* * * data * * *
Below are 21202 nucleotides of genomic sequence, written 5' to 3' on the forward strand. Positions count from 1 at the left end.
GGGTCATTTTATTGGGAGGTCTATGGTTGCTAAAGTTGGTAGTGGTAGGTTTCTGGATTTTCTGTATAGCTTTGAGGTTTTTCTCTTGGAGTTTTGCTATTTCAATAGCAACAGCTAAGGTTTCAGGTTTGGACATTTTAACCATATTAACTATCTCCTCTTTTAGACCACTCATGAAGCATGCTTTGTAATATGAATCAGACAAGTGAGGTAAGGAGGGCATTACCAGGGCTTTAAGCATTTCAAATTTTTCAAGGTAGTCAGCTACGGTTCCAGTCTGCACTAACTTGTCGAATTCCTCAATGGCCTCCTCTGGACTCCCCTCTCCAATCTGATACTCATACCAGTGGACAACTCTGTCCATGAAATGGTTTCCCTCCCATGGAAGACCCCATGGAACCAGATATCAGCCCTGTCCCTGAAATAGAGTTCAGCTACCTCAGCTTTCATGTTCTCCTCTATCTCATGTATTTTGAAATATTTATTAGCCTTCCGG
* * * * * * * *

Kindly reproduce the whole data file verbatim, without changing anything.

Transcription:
Below are 21202 nucleotides of genomic sequence, written 5' to 3' on the forward strand. Positions count from 1 at the left end.
GGGTCATTTTATTGGGAGGTCTATGGTTGCTAAAGTTGGTAGTGGTAGGTTTCTGGATTTTCTGTATAGCTTTGAGGTTTTTCTCTTGGAGTTTTGCTATTTCAATAGCAACAGCTAAGGTTTCAGGTTTGGACATTTTAACCATATTAACTATCTCCTCTTTTAGACCACTCATGAAGCATGCTTTGTAATATGAATCAGACAAGTGAGGTAAGGAGGGCATTACCAGGGCTTTAAGCATTTCAAATTTTTCAAGGTAGTCAGCTACGGTTCCAGTCTGCACTAACTTGTCGAATTCCTCAATGGCCTCCTCTGGACTCCCCTCTCCAATCTGATACTCATACCAGTGGACAACTCTGTCCATGAAATGGTTTCCCTCCCATGGAAGACCCCATGGAACCAGATATCAGCCCTGTCCCTGAAATAGAGTTCAGCTACCTCAGCTTTCATGTTCTCCTCTATCTCATGTATTTTGAAATATTTATTAGCCTTCCGG